My favorite aunt was sick, but I couldn’t come to the hospital because she didn’t want me to see her this way. I laughed in spite of my anxiousness. Just like Aunt Polly. I called daily to see how she was. My uncle kept repeating the same song: “About the same.” I asked for prayer at my church and from you, too.
Seven long days later, she said I could come. I was shocked by her appearance: skeletal, weak, scratchy voice. I could see it in her eyes: “this is why I didn’t want you to see me.”
But I did see her. Week-after-week her condition worsened until her death six weeks after she was admitted to the hospital. I won’t describe her condition in the hours before she died. It’s a horror I can’t get out of my mind. Even after seeing her slowly die, my mind couldn’t believe my strong, opinionated, lasso-the-moon-if-you-needed-it aunt was gone.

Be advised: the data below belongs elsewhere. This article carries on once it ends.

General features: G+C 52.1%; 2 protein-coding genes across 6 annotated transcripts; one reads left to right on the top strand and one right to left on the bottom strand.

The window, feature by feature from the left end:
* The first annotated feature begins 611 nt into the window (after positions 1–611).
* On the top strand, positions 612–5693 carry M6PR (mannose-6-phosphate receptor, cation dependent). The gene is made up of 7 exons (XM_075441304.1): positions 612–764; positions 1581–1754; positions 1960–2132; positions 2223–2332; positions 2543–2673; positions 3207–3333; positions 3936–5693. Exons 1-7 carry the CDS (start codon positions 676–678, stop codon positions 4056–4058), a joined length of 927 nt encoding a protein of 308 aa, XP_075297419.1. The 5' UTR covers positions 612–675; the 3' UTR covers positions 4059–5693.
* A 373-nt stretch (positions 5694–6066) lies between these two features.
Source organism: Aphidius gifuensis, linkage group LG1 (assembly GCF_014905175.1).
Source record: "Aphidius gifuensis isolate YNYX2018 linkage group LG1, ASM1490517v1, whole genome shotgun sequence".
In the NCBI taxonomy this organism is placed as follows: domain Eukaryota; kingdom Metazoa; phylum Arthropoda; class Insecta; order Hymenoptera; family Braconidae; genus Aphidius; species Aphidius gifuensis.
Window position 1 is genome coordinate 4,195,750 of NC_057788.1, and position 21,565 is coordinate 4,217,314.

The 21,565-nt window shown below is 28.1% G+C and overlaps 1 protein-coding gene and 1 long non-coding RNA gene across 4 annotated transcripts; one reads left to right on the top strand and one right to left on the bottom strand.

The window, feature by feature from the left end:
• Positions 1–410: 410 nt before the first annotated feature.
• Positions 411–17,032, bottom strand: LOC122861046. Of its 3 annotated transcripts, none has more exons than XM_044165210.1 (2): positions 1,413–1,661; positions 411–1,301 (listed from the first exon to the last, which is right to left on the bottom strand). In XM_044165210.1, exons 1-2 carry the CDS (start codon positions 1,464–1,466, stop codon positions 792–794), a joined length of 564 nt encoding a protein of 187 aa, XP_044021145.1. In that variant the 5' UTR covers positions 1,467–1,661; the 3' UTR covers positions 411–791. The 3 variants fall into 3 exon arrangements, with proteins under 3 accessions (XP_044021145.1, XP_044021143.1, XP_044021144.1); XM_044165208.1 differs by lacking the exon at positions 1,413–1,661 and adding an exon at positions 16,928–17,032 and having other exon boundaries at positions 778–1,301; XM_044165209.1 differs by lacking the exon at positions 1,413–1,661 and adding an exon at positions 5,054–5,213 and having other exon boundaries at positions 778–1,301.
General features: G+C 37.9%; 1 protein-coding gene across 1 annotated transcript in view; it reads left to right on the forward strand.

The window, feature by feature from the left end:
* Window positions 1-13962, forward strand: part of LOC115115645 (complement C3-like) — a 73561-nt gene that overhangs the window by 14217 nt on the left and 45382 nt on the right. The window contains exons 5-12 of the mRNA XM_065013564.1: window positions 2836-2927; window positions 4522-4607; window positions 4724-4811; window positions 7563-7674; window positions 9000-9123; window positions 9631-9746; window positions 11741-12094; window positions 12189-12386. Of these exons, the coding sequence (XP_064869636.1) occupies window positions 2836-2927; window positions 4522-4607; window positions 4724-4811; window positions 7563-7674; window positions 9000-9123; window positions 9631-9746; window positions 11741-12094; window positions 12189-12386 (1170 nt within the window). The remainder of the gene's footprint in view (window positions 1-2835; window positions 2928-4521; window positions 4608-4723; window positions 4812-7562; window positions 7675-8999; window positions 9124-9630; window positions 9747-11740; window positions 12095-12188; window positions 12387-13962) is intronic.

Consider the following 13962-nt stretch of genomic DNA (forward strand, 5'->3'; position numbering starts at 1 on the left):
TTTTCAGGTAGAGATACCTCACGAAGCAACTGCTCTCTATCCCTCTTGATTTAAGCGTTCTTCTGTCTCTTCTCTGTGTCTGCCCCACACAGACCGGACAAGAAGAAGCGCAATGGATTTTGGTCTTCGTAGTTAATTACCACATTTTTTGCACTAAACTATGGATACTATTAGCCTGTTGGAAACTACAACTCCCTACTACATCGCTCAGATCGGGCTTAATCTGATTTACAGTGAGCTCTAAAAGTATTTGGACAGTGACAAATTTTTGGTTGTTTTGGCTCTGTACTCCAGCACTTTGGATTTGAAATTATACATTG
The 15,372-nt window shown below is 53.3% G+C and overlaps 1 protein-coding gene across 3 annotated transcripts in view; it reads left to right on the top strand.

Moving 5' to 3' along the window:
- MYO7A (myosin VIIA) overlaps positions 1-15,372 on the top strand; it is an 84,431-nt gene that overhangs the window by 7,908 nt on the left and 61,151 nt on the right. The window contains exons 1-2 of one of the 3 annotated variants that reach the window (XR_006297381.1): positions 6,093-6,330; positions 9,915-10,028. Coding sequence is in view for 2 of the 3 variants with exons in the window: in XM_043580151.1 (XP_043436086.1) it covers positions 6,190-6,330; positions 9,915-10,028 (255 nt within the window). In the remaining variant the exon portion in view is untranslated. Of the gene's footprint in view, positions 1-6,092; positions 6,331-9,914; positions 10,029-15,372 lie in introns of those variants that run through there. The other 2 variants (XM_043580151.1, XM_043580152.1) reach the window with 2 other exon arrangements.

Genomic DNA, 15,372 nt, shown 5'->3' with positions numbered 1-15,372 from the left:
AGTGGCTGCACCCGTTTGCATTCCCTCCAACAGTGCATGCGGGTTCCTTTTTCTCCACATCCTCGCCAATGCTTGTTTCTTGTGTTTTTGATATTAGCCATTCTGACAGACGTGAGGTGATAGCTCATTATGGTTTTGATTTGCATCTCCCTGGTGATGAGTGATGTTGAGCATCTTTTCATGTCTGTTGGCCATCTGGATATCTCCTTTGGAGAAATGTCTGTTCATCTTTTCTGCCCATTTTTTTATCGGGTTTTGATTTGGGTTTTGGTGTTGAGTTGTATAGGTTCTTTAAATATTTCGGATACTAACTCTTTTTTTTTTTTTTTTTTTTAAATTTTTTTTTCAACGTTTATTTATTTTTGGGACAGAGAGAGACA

Mesu’s Anippe was fictional, but can you imagine the impact it would have on a small child to see your mother fine one minute and gone the next day? You know how children think the world revolves around them. The grief and guilt would only be tempered by the horror of seeing the bloody way she died. Her world was turned upside down and that changed her.
What has changed you? What horror have you seen, what grief have you borne for too long?
He can carry it for you. He’ll go with you when you relive those moments. He understand the words: smitten . . . afflicted . . . wounded. Let him carry your wounds today.
- Lord I bring all our grief before you today and lay it at your feet. Help us to put one foot in front of the other and find joy again.
Angie Arndt lives in the middle of a big wood with her husband, Charles, and three dogs. She loves writing, mysteries and writing mysteries.